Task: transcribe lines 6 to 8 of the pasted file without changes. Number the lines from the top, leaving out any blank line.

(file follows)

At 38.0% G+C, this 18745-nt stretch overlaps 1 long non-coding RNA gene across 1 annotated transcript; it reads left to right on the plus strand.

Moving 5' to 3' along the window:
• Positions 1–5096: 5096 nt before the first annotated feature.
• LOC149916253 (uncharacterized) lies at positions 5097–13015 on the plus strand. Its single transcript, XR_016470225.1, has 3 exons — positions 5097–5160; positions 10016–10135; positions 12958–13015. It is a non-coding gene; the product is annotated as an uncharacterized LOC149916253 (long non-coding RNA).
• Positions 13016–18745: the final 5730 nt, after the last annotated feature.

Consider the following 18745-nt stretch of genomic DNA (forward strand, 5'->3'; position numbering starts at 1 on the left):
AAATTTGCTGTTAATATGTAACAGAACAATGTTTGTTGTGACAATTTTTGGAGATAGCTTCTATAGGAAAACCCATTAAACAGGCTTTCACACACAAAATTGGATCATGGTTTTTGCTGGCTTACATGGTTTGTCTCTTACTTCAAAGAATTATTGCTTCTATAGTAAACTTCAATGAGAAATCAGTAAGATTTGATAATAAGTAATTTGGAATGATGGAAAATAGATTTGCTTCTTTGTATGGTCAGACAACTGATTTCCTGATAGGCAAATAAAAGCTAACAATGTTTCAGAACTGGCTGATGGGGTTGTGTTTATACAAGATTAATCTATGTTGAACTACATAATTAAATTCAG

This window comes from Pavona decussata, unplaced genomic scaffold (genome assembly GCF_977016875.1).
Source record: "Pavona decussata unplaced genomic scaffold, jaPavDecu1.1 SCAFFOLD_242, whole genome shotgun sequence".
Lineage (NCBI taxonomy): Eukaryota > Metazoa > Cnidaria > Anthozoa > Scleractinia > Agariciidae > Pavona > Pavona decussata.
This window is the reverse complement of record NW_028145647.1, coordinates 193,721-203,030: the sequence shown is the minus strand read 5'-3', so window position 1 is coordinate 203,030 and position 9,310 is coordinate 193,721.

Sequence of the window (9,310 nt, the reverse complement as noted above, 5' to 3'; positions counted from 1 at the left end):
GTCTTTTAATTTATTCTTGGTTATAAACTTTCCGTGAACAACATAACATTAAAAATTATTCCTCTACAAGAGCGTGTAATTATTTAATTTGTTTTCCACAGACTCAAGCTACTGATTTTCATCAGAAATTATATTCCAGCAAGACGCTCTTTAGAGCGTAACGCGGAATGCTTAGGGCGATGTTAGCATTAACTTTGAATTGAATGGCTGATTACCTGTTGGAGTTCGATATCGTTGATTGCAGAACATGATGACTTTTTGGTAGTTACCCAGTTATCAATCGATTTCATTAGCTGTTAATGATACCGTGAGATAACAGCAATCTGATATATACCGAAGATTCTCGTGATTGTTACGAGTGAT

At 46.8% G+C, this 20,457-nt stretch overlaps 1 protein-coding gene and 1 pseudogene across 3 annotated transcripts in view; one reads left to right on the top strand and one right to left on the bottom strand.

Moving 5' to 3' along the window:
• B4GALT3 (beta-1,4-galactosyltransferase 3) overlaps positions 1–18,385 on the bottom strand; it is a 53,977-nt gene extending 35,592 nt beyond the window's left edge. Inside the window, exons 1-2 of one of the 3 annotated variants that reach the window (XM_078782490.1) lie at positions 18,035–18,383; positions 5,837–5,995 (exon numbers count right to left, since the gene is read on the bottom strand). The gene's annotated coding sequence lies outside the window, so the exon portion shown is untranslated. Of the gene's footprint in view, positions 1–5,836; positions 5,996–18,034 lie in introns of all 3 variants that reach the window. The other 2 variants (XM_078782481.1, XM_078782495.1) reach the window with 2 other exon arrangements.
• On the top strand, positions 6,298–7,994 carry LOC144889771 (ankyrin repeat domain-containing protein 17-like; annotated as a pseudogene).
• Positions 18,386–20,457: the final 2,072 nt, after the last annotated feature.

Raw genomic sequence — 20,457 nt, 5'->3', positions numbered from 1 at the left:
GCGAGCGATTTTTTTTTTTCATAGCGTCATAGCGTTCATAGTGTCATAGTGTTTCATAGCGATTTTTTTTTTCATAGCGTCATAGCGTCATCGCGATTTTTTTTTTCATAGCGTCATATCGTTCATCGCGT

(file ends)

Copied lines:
Consider the following 18745-nt stretch of genomic DNA (forward strand, 5'->3'; position numbering starts at 1 on the left):
AAATTTGCTGTTAATATGTAACAGAACAATGTTTGTTGTGACAATTTTTGGAGATAGCTTCTATAGGAAAACCCATTAAACAGGCTTTCACACACAAAATTGGATCATGGTTTTTGCTGGCTTACATGGTTTGTCTCTTACTTCAAAGAATTATTGCTTCTATAGTAAACTTCAATGAGAAATCAGTAAGATTTGATAATAAGTAATTTGGAATGATGGAAAATAGATTTGCTTCTTTGTATGGTCAGACAACTGATTTCCTGATAGGCAAATAAAAGCTAACAATGTTTCAGAACTGGCTGATGGGGTTGTGTTTATACAAGATTAATCTATGTTGAACTACATAATTAAATTCAG

This window comes from Pavona decussata, unplaced genomic scaffold (genome assembly GCF_977016875.1).